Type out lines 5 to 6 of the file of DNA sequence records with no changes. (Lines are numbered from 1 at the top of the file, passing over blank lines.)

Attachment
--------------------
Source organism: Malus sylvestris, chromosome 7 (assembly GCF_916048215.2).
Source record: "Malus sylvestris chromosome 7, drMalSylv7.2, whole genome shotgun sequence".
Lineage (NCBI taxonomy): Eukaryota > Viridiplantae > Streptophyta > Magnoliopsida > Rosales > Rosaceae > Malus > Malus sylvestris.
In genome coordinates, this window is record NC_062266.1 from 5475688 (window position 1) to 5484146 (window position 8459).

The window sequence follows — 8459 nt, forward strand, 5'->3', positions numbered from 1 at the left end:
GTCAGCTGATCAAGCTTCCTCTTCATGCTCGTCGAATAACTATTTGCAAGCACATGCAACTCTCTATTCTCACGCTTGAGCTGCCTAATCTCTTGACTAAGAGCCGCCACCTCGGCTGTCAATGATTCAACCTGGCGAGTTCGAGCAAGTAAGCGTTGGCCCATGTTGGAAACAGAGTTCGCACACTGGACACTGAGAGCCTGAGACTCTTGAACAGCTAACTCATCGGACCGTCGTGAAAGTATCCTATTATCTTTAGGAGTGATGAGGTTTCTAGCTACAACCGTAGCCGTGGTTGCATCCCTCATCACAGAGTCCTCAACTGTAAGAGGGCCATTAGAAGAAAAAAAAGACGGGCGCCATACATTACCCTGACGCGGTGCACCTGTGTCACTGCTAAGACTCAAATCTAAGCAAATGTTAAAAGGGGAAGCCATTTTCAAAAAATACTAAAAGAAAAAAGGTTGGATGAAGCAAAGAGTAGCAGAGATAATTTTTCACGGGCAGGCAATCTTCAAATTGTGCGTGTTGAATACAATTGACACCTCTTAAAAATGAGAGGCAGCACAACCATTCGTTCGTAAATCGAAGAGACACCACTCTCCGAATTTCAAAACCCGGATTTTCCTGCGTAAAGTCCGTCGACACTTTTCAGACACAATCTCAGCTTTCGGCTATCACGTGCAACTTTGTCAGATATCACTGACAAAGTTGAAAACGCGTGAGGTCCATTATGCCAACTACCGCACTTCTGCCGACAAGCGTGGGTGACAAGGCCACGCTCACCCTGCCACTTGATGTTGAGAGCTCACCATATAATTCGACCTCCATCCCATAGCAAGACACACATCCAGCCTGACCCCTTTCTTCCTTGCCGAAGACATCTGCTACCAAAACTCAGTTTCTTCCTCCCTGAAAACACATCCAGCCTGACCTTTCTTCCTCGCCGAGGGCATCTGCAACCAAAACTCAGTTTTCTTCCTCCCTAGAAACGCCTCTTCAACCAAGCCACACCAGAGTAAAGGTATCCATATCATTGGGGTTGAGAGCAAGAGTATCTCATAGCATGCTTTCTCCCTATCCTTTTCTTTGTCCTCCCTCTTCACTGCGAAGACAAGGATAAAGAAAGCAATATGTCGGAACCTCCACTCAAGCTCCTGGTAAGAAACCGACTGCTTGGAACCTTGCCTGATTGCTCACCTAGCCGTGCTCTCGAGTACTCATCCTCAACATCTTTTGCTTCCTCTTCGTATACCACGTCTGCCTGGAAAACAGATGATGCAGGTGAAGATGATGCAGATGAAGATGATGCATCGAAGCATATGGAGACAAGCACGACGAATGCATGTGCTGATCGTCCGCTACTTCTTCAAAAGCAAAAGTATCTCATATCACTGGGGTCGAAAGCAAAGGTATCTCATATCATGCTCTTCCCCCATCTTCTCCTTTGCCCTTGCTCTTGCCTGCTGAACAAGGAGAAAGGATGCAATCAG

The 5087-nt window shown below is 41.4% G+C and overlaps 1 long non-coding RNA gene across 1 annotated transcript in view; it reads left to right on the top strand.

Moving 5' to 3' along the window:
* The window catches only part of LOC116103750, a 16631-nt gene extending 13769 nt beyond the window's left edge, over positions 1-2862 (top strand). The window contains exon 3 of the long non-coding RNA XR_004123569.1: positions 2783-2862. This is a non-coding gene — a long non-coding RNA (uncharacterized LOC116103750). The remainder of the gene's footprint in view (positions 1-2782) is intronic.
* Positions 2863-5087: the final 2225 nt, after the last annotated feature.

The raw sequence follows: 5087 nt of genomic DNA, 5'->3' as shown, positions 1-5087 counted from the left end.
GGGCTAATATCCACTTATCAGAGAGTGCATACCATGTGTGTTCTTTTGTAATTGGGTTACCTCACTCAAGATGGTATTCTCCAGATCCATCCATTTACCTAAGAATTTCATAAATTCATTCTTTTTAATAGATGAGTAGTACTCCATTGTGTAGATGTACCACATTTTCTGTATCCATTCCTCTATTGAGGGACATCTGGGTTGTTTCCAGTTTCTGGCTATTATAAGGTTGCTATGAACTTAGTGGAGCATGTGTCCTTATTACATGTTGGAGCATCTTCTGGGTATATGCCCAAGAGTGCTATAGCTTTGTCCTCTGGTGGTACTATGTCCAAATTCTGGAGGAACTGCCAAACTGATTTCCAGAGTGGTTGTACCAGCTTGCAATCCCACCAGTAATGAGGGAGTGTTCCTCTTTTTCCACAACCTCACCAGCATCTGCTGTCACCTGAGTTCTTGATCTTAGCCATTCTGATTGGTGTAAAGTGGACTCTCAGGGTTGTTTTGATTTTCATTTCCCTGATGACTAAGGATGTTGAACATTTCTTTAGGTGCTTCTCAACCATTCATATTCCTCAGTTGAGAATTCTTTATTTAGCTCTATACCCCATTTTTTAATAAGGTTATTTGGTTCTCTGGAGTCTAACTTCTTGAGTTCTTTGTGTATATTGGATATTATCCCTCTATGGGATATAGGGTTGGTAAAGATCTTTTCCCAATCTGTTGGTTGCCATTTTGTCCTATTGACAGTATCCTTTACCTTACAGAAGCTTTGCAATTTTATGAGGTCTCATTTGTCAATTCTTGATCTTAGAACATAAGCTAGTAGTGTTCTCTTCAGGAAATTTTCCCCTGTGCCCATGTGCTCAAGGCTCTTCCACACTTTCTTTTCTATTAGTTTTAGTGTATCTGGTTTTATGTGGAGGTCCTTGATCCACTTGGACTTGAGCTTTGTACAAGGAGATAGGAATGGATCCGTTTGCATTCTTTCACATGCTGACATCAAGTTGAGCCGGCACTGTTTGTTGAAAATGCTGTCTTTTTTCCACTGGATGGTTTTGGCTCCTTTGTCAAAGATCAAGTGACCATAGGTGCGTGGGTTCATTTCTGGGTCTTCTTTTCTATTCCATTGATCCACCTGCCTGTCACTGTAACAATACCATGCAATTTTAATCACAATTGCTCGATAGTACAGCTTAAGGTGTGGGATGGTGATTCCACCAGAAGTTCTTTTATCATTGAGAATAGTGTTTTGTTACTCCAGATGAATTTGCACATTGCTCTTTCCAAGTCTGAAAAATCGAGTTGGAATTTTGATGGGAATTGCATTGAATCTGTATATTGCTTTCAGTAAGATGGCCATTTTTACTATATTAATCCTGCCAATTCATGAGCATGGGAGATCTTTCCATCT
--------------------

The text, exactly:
The window sequence follows — 8459 nt, forward strand, 5'->3', positions numbered from 1 at the left end:
GTCAGCTGATCAAGCTTCCTCTTCATGCTCGTCGAATAACTATTTGCAAGCACATGCAACTCTCTATTCTCACGCTTGAGCTGCCTAATCTCTTGACTAAGAGCCGCCACCTCGGCTGTCAATGATTCAACCTGGCGAGTTCGAGCAAGTAAGCGTTGGCCCATGTTGGAAACAGAGTTCGCACACTGGACACTGAGAGCCTGAGACTCTTGAACAGCTAACTCATCGGACCGTCGTGAAAGTATCCTATTATCTTTAGGAGTGATGAGGTTTCTAGCTACAACCGTAGCCGTGGTTGCATCCCTCATCACAGAGTCCTCAACTGTAAGAGGGCCATTAGAAGAAAAAAAAGACGGGCGCCATACATTACCCTGACGCGGTGCACCTGTGTCACTGCTAAGACTCAAATCTAAGCAAATGTTAAAAGGGGAAGCCATTTTCAAAAAATACTAAAAGAAAAAAGGTTGGATGAAGCAAAGAGTAGCAGAGATAATTTTTCACGGGCAGGCAATCTTCAAATTGTGCGTGTTGAATACAATTGACACCTCTTAAAAATGAGAGGCAGCACAACCATTCGTTCGTAAATCGAAGAGACACCACTCTCCGAATTTCAAAACCCGGATTTTCCTGCGTAAAGTCCGTCGACACTTTTCAGACACAATCTCAGCTTTCGGCTATCACGTGCAACTTTGTCAGATATCACTGACAAAGTTGAAAACGCGTGAGGTCCATTATGCCAACTACCGCACTTCTGCCGACAAGCGTGGGTGACAAGGCCACGCTCACCCTGCCACTTGATGTTGAGAGCTCACCATATAATTCGACCTCCATCCCATAGCAAGACACACATCCAGCCTGACCCCTTTCTTCCTTGCCGAAGACATCTGCTACCAAAACTCAGTTTCTTCCTCCCTGAAAACACATCCAGCCTGACCTTTCTTCCTCGCCGAGGGCATCTGCAACCAAAACTCAGTTTTCTTCCTCCCTAGAAACGCCTCTTCAACCAAGCCACACCAGAGTAAAGGTATCCATATCATTGGGGTTGAGAGCAAGAGTATCTCATAGCATGCTTTCTCCCTATCCTTTTCTTTGTCCTCCCTCTTCACTGCGAAGACAAGGATAAAGAAAGCAATATGTCGGAACCTCCACTCAAGCTCCTGGTAAGAAACCGACTGCTTGGAACCTTGCCTGATTGCTCACCTAGCCGTGCTCTCGAGTACTCATCCTCAACATCTTTTGCTTCCTCTTCGTATACCACGTCTGCCTGGAAAACAGATGATGCAGGTGAAGATGATGCAGATGAAGATGATGCATCGAAGCATATGGAGACAAGCACGACGAATGCATGTGCTGATCGTCCGCTACTTCTTCAAAAGCAAAAGTATCTCATATCACTGGGGTCGAAAGCAAAGGTATCTCATATCATGCTCTTCCCCCATCTTCTCCTTTGCCCTTGCTCTTGCCTGCTGAACAAGGAGAAAGGATGCAATCAG